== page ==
A US crackdown is expected to take a big bite out of the global market for Internet gambling even as efforts to legalize and regulate online wagering in the US gather steam.
Bettors from the United States represented nearly half of the estimated 15 billion dollars in online gaming revenues in 2006, according to industry analysts and the Interactive Gaming Association.
But the odds have changed dramatically and the US market is now uncertain since last year’s passage of a law to bar banks and credit card issuers from processing payments for online gaming.
Meanwhile the arrest in the US of key players in the industry – including a Briton changing planes in the US – has also sent chills through the virtual gaming halls.
"All these things are extremely successful in terms of stymying the industry in the US," said Sue Schneider, publisher of Interactive Gaming News and a follower of the industry for a decade.
Warwick Bartlett, a partner of British-based Global Betting and Gaming Consultants, said he expected the US market share of the worldwide online gaming industry to drop from 45 percent in 2006 to 24 percent in 2007 as a result of the latest US law and other actions.
"The impact is going to be greater than expected," he said in a telephone interview.
Worldwide revenues meanwhile, which have been on an upward trajectory since 1999, are likely to fall from 14.9 billion dollars in 2006 to 13.8 billion in 2007, the British consultancy said.
"The industry is quite battered and bruised but they are concentrating on markets other than the United States," Bartlett said.
Arrests and prosecution of persons involved in online gambling operations are not unique to the United States — similar actions have taken place in other countries including France, China and Turkey — but Bartlett said the actions in the world’s biggest market has had a major impact.
"In most countries it seems Internet gambling is illegal, but it’s a question of how determined the authorities are to stamp it out," he noted.
David Carruthers, former chief executive of BetOnSports, was arrested July 16, as he changed planes at Dallas-Fort Worth International Airport. Other executives from the British-registered company were also indicted as part of a US offensive against the operators of gaming websites.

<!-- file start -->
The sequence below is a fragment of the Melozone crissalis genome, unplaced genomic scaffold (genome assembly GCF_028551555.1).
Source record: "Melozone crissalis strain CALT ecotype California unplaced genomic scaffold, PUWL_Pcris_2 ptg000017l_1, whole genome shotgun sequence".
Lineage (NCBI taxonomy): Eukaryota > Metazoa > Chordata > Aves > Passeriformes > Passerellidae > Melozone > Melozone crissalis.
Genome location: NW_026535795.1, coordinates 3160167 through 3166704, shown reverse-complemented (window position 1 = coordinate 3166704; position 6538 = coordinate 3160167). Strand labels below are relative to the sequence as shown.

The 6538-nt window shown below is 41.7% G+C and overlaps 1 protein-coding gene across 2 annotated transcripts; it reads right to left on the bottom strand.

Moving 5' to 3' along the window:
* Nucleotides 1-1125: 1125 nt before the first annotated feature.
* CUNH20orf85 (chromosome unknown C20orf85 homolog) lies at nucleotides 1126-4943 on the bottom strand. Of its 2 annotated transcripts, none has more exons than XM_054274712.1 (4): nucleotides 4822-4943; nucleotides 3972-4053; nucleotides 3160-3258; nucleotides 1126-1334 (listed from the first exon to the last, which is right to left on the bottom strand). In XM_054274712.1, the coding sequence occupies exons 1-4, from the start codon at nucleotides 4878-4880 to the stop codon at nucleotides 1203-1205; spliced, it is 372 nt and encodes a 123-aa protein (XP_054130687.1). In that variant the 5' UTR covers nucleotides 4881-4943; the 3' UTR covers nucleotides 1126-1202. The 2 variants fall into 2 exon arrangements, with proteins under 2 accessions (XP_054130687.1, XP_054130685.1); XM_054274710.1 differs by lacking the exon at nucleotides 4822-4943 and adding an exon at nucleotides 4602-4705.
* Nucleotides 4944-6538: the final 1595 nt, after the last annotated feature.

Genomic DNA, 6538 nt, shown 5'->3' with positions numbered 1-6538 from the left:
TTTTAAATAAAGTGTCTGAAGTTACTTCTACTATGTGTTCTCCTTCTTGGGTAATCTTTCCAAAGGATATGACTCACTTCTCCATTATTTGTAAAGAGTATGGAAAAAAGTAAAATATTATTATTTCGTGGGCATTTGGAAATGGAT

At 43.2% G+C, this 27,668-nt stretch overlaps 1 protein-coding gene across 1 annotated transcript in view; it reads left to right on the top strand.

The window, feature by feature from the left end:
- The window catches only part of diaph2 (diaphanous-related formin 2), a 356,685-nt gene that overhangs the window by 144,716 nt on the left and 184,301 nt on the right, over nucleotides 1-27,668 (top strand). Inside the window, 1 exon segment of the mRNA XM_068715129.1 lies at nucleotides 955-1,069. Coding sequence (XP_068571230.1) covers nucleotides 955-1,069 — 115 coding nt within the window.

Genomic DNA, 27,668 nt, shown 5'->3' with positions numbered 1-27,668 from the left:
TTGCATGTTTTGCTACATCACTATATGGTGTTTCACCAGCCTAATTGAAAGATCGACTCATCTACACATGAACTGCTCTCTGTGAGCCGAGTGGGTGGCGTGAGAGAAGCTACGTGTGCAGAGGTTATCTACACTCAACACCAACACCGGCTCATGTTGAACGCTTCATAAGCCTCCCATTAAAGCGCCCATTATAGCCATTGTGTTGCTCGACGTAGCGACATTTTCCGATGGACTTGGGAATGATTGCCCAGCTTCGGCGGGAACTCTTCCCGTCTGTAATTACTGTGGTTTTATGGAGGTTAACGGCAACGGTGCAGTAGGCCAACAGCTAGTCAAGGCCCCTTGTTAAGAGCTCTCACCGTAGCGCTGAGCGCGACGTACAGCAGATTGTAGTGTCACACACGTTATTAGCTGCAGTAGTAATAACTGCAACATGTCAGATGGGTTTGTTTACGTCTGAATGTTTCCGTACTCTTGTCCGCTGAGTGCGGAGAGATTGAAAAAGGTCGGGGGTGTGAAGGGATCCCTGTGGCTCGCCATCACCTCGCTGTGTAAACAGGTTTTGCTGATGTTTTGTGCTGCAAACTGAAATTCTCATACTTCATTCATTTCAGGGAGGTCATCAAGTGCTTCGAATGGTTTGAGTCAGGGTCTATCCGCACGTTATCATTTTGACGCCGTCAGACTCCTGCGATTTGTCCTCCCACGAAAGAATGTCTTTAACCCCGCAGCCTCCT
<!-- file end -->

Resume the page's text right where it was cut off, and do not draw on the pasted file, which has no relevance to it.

These actions along with the US law signed in October by President George W. Bush have prompted many of the publicly traded and regulated gaming firms – many of whom are registered in Britain – to halt US operations.
British online gambling website Sportingbet said it had sold its US operations for a single dollar following the law’s enactment.
Yet Americans are expected to continue to find ways to place bets online, through websites based in places like Antigua, Costa Rica and elsewhere, analysts say.
"The Internet isn’t going to go away, and its manifold reshaping of consumer behavior, including gambling behavior, isn’t going to stop just because Congress passed a law," said Eugene Christiansen of Christiansen Capital Advisors.
Christiansen estimated global online gaming revenues at 15.2 billion dollars in 2006. For 2007, he sees a downward revision but has not yet come up with an estimate.
"All of the publicly traded companies have exited the US market and there has been a contraction in online gambling," Christiansen told AFP.
"But the long-term consequences are murkier. Anecdotal evidence would suggest it might be taken up by privately held, unregulated companies."
Keith Furlong of Catania Consulting said the US law is likely to "drive the industry underground" and has "driven away the operators who followed the most socially responsible practices."
Backers of online gambling say the US would do well to follow the British example of regulating and taxing profits instead of prosecuting; they argue that technology is in place to prevent underage and compulsive gambling.
Representative Barney Frank, who heads the House Financial Services Committee, introduced a bill April 26 that would set up a regulatory agency to license Internet gaming companies in the United States.
Steven Adamske, Frank’s spokesman, said the bill would be "an uphill battle" but added: "It’s about individual freedom, and the representative feels that outside of paying taxes, the government shouldn’t be telling people how to spend their money."
The Poker Players Alliance, which includes participants in wildly popular online card games, hailed this as "a common sense approach to Internet gaming."
Nelson Rose, a law professor at Whittier Law School and consultant to the gaming industry, said he does not believe the crackdown will halt gambling in the US.
"I call this Prohibition 2.0," Rose said. "This won’t work, just as Prohibition 1.0 failed to get everyone to stop drinking."